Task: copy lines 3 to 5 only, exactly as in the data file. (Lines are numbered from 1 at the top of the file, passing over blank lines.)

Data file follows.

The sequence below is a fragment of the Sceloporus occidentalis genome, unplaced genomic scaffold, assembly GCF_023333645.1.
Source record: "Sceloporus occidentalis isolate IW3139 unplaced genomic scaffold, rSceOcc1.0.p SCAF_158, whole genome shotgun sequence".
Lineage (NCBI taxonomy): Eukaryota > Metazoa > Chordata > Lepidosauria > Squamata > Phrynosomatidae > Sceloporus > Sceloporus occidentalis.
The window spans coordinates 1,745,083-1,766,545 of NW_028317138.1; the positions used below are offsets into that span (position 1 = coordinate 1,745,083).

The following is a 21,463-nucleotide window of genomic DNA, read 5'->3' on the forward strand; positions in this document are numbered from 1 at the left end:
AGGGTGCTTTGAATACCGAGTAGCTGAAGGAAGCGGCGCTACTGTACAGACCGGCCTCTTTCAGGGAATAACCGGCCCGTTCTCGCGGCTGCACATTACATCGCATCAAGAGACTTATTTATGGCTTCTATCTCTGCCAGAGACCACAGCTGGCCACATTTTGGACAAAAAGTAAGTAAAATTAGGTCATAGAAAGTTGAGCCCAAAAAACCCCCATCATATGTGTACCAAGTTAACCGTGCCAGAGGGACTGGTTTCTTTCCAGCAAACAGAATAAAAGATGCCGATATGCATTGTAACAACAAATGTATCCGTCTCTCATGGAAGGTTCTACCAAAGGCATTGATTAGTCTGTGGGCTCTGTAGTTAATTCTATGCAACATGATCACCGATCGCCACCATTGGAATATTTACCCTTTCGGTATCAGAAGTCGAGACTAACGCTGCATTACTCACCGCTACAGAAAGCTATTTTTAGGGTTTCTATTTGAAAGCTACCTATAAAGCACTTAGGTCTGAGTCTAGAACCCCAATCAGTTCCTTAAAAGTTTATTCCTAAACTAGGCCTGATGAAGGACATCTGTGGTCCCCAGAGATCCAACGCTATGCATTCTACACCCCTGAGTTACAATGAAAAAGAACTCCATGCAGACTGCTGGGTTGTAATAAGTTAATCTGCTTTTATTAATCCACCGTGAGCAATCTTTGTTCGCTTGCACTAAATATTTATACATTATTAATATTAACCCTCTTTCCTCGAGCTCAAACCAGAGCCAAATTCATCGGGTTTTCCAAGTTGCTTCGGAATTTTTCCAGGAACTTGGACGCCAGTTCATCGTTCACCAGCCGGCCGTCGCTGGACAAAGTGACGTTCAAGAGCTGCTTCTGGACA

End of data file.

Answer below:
Lineage (NCBI taxonomy): Eukaryota > Metazoa > Chordata > Lepidosauria > Squamata > Phrynosomatidae > Sceloporus > Sceloporus occidentalis.
The window spans coordinates 1,745,083-1,766,545 of NW_028317138.1; the positions used below are offsets into that span (position 1 = coordinate 1,745,083).

The following is a 21,463-nucleotide window of genomic DNA, read 5'->3' on the forward strand; positions in this document are numbered from 1 at the left end: